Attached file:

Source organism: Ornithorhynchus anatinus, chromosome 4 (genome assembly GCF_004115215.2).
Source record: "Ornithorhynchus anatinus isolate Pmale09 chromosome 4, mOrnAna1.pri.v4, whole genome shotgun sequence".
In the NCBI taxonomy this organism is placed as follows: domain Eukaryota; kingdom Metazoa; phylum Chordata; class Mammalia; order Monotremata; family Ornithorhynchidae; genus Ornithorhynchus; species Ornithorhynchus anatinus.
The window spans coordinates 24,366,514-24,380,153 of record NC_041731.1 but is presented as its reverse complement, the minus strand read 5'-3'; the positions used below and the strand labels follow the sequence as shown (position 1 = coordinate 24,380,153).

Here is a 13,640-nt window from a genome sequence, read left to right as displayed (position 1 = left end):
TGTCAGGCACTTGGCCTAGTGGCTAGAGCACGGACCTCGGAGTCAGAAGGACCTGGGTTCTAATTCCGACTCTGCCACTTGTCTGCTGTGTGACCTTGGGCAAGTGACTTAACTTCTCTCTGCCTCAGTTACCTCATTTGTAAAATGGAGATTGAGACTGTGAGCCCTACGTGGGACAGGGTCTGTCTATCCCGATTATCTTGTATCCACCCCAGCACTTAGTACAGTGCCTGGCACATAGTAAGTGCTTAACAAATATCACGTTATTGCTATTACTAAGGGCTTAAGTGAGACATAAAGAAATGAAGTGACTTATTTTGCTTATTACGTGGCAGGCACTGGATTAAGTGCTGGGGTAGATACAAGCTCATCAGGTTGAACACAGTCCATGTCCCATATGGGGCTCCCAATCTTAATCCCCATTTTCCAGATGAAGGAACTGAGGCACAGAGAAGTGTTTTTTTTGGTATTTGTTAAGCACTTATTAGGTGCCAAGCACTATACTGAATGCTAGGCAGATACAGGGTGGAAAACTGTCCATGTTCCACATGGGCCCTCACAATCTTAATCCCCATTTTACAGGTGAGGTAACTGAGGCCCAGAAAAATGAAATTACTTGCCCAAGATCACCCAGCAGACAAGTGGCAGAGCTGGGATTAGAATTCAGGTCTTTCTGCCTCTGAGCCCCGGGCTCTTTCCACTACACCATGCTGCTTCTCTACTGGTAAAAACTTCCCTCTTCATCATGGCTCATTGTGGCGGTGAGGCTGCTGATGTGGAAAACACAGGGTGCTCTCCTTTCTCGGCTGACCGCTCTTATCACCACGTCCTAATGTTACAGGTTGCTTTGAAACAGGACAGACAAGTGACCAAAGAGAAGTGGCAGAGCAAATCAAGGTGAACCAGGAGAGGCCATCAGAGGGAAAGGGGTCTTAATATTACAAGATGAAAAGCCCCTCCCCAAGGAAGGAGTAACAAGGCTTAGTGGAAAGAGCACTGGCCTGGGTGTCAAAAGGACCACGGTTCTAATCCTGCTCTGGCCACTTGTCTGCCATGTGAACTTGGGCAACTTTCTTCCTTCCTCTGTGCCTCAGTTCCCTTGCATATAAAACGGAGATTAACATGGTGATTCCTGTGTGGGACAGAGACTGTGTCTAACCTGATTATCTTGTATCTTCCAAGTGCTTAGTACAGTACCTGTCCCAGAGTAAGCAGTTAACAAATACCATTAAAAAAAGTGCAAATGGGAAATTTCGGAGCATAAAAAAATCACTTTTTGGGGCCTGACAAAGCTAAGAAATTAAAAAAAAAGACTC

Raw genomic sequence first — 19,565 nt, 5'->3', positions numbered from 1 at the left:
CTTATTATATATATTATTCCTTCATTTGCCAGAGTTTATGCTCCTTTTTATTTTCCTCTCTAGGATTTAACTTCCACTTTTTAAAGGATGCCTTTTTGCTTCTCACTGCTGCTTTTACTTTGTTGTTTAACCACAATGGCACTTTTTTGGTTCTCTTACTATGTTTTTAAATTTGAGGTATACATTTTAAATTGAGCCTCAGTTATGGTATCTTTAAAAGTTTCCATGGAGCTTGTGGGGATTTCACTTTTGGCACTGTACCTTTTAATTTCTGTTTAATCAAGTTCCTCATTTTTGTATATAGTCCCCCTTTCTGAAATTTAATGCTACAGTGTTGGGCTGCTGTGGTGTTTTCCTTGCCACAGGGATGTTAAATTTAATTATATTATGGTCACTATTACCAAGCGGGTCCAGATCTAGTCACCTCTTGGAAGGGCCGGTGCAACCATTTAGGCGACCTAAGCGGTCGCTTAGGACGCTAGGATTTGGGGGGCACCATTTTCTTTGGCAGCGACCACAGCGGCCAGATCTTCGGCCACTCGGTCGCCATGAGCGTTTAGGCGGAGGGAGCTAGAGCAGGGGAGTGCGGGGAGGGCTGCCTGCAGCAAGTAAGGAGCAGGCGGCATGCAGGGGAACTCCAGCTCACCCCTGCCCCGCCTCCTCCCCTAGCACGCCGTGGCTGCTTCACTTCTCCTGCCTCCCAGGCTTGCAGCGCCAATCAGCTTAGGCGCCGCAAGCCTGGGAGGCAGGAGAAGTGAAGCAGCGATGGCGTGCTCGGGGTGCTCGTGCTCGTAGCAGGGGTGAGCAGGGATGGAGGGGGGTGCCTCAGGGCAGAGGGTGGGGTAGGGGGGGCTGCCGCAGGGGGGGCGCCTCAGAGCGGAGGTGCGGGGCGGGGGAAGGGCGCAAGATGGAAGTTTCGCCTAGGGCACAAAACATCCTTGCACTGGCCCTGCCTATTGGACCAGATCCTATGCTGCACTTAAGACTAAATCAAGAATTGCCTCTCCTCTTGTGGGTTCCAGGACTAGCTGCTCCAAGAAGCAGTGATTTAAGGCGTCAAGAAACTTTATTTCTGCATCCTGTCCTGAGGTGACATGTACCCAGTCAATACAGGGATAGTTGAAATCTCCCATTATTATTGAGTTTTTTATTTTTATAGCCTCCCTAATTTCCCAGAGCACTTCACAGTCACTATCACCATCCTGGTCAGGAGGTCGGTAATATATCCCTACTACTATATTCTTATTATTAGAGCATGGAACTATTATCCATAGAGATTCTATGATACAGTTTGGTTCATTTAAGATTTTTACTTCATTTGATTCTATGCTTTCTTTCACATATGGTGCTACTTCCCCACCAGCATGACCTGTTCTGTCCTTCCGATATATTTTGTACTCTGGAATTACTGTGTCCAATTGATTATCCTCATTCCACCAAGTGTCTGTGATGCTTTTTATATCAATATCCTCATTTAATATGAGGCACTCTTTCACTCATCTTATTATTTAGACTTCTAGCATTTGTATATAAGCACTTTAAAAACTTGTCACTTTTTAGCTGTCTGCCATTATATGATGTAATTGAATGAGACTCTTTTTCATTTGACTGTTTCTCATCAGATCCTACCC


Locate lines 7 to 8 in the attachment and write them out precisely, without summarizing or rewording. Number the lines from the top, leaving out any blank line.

Raw genomic sequence first — 19,565 nt, 5'->3', positions numbered from 1 at the left:
CTTATTATATATATTATTCCTTCATTTGCCAGAGTTTATGCTCCTTTTTATTTTCCTCTCTAGGATTTAACTTCCACTTTTTAAAGGATGCCTTTTTGCTTCTCACTGCTGCTTTTACTTTGTTGTTTAACCACAATGGCACTTTTTTGGTTCTCTTACTATGTTTTTAAATTTGAGGTATACATTTTAAATTGAGCCTCAGTTATGGTATCTTTAAAAGTTTCCATGGAGCTTGTGGGGATTTCACTTTTGGCACTGTACCTTTTAATTTCTGTTTAATCAAGTTCCTCATTTTTGTATATAGTCCCCCTTTCTGAAATTTAATGCTACAGTGTTGGGCTGCTGTGGTGTTTTCCTTGCCACAGGGATGTTAAATTTAATTATATTATGGTCACTATTACCAAGCGGGTCCAGATCTAGTCACCTCTTGGAAGGGCCGGTGCAACCATTTAGGCGACCTAAGCGGTCGCTTAGGACGCTAGGATTTGGGGGGCACCATTTTCTTTGGCAGCGACCACAGCGGCCAGATCTTCGGCCACTCGGTCGCCATGAGCGTTTAGGCGGAGGGAGCTAGAGCAGGGGAGTGCGGGGAGGGCTGCCTGCAGCAAGTAAGGAGCAGGCGGCATGCAGGGGAACTCCAGCTCACCCCTGCCCCGCCTCCTCCCCTAGCACGCCGTGGCTGCTTCACTTCTCCTGCCTCCCAGGCTTGCAGCGCCAATCAGCTTAGGCGCCGCAAGCCTGGGAGGCAGGAGAAGTGAAGCAGCGATGGCGTGCTCGGGGTGCTCGTGCTCGTAGCAGGGGTGAGCAGGGATGGAGGGGGGTGCCTCAGGGCAGAGGGTGGGGTAGGGGGGGCTGCCGCAGGGGGGGCGCCTCAGAGCGGAGGTGCGGGGCGGGGGAAGGGCGCAAGATGGAAGTTTCGCCTAGGGCACAAAACATCCTTGCACTGGCCCTGCCTATTGGACCAGATCCTATGCTGCACTTAAGACTAAATCAAGAATTGCCTCTCCTCTTGTGGGTTCCAGGACTAGCTGCTCCAAGAAGCAGTGATTTAAGGCGTCAAGAAACTTTATTTCTGCATCCTGTCCTGAGGTGACATGTACCCAGTCAATACAGGGATAGTTGAAATCTCCCATTATTATTGAGTTTTTTATTTTTATAGCCTCCCTAATTTCCCAGAGCACTTCACAGTCACTATCACCATCCTGGTCAGGAGGTCGGTAATATATCCCTACTACTATATTCTTATTATTAGAGCATGGAACTATTATCCATAGAGATTCTATGATACAGTTTGGTTCATTTAAGATTTTTACTTCATTTGATTCTATGCTTTCTTTCACATATGGTGCTACTTCCCCACCAGCATGACCTGTTCTGTCCTTCCGATATATTTTGTACTCTGGAATTACTGTGTCCAATTGATTATCCTCATTCCACCAAGTGTCTGTGATGCTTTTTATATCAATATCCTCATTTAATATGAGGCACTCTTTCACTCATCTTATTATTTAGACTTCTAGCATTTGTATATAAGCACTTTAAAAACTTGTCACTTTTTAGCTGTCTGCCATTATATGATGTAATTGAATGAGACTCTTTTTCATTTGACTGTTTCTCATCAGATCCTACCC